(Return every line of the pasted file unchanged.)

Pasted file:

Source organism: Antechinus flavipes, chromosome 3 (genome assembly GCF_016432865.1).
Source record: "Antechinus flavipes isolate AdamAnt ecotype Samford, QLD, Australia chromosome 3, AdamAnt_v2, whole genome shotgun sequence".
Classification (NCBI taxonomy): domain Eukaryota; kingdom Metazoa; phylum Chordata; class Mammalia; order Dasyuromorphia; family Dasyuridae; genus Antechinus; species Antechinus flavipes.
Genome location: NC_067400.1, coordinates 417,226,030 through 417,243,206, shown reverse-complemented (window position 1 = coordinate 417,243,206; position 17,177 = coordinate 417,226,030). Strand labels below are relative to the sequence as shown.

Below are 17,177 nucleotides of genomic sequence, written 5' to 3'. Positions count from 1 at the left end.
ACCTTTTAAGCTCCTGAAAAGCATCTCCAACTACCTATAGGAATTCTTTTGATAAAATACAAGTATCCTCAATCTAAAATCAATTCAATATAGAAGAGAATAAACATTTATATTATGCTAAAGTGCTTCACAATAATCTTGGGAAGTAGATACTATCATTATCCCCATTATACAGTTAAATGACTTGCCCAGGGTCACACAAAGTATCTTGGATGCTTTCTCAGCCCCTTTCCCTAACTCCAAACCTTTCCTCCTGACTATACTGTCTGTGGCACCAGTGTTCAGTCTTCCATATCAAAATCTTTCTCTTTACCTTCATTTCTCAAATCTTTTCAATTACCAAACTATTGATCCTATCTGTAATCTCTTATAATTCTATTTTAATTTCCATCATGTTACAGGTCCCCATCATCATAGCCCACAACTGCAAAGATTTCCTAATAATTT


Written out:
Source organism: Antechinus flavipes, chromosome 3 (genome assembly GCF_016432865.1).
Source record: "Antechinus flavipes isolate AdamAnt ecotype Samford, QLD, Australia chromosome 3, AdamAnt_v2, whole genome shotgun sequence".
Classification (NCBI taxonomy): domain Eukaryota; kingdom Metazoa; phylum Chordata; class Mammalia; order Dasyuromorphia; family Dasyuridae; genus Antechinus; species Antechinus flavipes.
Genome location: NC_067400.1, coordinates 417,226,030 through 417,243,206, shown reverse-complemented (window position 1 = coordinate 417,243,206; position 17,177 = coordinate 417,226,030). Strand labels below are relative to the sequence as shown.

Below are 17,177 nucleotides of genomic sequence, written 5' to 3'. Positions count from 1 at the left end.
ACCTTTTAAGCTCCTGAAAAGCATCTCCAACTACCTATAGGAATTCTTTTGATAAAATACAAGTATCCTCAATCTAAAATCAATTCAATATAGAAGAGAATAAACATTTATATTATGCTAAAGTGCTTCACAATAATCTTGGGAAGTAGATACTATCATTATCCCCATTATACAGTTAAATGACTTGCCCAGGGTCACACAAAGTATCTTGGATGCTTTCTCAGCCCCTTTCCCTAACTCCAAACCTTTCCTCCTGACTATACTGTCTGTGGCACCAGTGTTCAGTCTTCCATATCAAAATCTTTCTCTTTACCTTCATTTCTCAAATCTTTTCAATTACCAAACTATTGATCCTATCTGTAATCTCTTATAATTCTATTTTAATTTCCATCATGTTACAGGTCCCCATCATCATAGCCCACAACTGCAAAGATTTCCTAATAATTT